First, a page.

Kristi Allain grew up in Peterborough, Ont. – home of the Petes. It’s a place where if you’re a junior hockey player, you’re a town celebrity.
“These players are widely celebrated,” she said. “They’re recognized on the street. People ask for autographs. It’s more of an identity than a career.”
Growing up, Allain never played hockey, but her parents were big Petes fans.
“My mom used to boast about only missing a game when my sister was born and when I was born. We were both born during the middle of the hockey season.”
The city of approximately 80,000 people is no small place by New Brunswick standards, but for Allain, Peterborough was a small community connected by the Petes. The community was shaped by the hockey team, and the hockey players were shaped by the cultural expectations of being a Petes hockey player.
Allain, a new sociology professor and researcher at St. Thomas University, studies the cultural identity of hockey players and how being a hockey player shapes their sense of what is to be a man and what is to be a man who plays hockey.
“We have a notion in Canada that there is an appropriate way to be masculine, and some of that is wrapped up in this kind of cultural identity around hockey.”
Allain said as a Canadian hockey player you’re expected to be rough, gritty and wiling to sacrifice your body for the team. She said not all players live up to this, but it helps the way Canadians and society understand these players.
“In some ways it becomes a shorthand for even understanding these players at all.”
Allain began teaching at St. Thomas this September. She is teaching a Sociology of Sport class where her students, many of them athletes, are challenged to think critically about the identities and the ways, as a society, we think about athletes and sports.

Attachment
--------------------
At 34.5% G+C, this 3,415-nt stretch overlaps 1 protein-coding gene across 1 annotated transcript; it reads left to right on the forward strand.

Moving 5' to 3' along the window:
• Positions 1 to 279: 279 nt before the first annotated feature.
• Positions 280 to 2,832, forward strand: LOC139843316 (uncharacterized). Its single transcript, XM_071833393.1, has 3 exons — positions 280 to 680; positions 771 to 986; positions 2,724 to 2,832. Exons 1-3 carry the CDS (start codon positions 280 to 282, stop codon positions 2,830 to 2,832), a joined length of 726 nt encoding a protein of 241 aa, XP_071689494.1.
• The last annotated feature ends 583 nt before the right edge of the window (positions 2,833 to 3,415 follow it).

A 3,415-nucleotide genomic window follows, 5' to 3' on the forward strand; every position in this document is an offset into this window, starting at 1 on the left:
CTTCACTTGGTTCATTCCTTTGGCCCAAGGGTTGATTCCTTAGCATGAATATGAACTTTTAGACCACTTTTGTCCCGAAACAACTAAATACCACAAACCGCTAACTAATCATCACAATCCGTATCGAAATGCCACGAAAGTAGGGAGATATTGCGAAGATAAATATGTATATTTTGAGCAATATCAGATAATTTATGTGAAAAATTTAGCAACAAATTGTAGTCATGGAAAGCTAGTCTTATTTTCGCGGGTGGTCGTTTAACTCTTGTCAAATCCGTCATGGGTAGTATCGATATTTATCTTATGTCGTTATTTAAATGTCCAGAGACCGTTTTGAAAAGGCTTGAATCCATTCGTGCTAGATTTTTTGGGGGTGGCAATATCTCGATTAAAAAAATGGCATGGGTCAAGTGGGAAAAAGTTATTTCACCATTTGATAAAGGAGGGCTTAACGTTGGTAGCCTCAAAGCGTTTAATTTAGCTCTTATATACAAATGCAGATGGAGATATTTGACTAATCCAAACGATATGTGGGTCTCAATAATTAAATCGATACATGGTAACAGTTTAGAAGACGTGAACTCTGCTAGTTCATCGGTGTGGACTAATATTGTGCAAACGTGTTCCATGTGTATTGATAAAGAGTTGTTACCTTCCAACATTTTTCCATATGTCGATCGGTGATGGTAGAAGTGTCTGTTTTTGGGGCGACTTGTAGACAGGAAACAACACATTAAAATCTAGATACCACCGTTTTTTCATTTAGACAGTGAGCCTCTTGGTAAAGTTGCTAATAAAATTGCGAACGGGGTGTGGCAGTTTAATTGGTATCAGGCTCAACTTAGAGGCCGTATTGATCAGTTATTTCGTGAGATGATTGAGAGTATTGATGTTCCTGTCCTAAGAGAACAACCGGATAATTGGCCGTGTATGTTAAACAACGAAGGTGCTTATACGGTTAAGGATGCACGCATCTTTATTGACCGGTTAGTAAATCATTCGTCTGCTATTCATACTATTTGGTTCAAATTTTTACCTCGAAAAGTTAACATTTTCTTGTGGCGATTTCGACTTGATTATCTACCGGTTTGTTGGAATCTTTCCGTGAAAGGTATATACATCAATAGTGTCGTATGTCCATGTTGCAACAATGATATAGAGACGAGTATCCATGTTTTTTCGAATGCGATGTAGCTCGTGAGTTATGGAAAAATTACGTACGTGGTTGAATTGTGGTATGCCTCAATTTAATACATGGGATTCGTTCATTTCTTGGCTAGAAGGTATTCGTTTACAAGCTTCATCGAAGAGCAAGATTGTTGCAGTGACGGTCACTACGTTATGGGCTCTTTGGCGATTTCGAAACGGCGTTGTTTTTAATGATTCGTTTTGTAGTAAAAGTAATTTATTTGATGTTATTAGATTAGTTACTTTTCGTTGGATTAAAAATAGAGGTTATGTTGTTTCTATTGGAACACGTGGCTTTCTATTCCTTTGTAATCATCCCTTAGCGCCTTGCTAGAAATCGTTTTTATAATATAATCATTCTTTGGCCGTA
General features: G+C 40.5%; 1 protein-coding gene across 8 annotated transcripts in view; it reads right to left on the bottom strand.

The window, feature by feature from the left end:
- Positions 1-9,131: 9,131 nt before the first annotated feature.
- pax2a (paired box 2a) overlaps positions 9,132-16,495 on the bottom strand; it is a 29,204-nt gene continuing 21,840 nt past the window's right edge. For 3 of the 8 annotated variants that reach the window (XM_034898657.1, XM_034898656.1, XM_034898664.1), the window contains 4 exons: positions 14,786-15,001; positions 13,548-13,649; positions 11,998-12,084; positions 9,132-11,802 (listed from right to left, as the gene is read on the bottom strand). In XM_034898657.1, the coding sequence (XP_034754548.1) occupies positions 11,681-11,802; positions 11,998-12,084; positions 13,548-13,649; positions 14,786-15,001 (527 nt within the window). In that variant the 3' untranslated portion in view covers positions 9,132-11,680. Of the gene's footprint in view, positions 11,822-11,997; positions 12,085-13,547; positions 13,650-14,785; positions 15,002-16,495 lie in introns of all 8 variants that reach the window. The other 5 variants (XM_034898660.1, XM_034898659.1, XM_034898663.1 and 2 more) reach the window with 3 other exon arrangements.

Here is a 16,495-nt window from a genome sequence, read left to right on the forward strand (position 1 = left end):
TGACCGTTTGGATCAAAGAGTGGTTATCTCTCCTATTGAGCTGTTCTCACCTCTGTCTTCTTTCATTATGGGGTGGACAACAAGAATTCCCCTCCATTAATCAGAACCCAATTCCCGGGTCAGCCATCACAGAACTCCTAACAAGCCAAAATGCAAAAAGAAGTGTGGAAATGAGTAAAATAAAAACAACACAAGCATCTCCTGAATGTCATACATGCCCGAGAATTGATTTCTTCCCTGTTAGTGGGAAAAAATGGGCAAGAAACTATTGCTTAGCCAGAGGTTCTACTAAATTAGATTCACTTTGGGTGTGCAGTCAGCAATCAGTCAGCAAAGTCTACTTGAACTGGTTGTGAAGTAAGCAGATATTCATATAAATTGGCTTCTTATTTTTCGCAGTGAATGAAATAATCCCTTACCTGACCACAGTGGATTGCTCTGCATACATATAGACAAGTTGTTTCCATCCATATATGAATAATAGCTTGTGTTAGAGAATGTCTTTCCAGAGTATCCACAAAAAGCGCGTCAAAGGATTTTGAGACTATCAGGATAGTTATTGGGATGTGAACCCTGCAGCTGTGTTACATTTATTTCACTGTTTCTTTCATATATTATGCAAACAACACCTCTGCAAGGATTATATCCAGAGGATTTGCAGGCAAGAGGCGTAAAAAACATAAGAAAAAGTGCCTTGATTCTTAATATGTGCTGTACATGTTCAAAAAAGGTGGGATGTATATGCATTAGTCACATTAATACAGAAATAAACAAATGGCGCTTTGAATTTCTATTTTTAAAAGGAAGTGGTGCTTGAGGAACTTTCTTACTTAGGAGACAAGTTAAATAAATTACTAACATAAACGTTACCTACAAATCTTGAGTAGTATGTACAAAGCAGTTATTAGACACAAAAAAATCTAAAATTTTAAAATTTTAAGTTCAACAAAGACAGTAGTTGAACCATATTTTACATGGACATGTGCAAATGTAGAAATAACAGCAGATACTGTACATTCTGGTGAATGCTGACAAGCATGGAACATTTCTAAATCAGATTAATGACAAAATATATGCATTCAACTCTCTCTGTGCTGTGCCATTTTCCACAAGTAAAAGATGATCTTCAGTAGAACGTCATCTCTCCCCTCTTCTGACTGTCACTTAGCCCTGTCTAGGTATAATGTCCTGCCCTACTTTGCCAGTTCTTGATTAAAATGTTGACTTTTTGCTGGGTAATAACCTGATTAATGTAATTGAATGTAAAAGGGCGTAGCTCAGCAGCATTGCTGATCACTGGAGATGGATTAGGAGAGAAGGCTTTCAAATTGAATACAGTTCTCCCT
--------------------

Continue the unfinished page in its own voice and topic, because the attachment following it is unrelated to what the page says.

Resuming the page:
Allain said for a lot of her students, this is something they’ve never really thought about before.
“Sometimes they are surprised. We don’t often unpack a sport as a social phenomenon and really look at how we understand athletes, what sorts of identities are circling there, what sorts of problems there are in sport and how they are different from and the same as problems in society more broadly.”
While at STU, Allain will continue research on hockey, but with a different angle. She will explore the role a mother plays in her son’s hockey development and how that affects the way he expresses himself as a young man.
“It’s less appropriate to celebrate a femininity that’s based on bashing and banging. It challenges notions of femininity.”
Allain said people are less comfortable with this, and so it’s not picked up as a model of Canadian identity in the same way.
“When we celebrate hockey in Canada, we’re celebrating a particular kind of expression of nationalism – one that’s male, that’s white, that’s primarily straight. And it really ignores other issues – issues about class, about regionalism, ability and gender.”
Whether or not this is problematic, said Allain, hockey as a nationalist symbol is here to stay, and here to provide society with a way of understanding what it means to be a male hockey player.